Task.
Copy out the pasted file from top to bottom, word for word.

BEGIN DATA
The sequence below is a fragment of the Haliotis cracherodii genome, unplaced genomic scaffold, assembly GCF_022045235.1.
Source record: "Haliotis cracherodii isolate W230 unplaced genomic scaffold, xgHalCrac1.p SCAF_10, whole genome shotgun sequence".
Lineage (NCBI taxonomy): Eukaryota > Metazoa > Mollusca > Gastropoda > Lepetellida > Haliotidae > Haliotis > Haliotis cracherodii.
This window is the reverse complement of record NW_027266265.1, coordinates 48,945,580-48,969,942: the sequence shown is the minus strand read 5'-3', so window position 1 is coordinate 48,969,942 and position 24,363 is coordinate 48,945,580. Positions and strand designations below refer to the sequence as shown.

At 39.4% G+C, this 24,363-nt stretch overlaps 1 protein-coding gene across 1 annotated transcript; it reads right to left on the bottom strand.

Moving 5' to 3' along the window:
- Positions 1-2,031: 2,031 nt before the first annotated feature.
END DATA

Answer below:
The sequence below is a fragment of the Haliotis cracherodii genome, unplaced genomic scaffold, assembly GCF_022045235.1.
Source record: "Haliotis cracherodii isolate W230 unplaced genomic scaffold, xgHalCrac1.p SCAF_10, whole genome shotgun sequence".
Lineage (NCBI taxonomy): Eukaryota > Metazoa > Mollusca > Gastropoda > Lepetellida > Haliotidae > Haliotis > Haliotis cracherodii.
This window is the reverse complement of record NW_027266265.1, coordinates 48,945,580-48,969,942: the sequence shown is the minus strand read 5'-3', so window position 1 is coordinate 48,969,942 and position 24,363 is coordinate 48,945,580. Positions and strand designations below refer to the sequence as shown.

At 39.4% G+C, this 24,363-nt stretch overlaps 1 protein-coding gene across 1 annotated transcript; it reads right to left on the bottom strand.

Moving 5' to 3' along the window:
- Positions 1-2,031: 2,031 nt before the first annotated feature.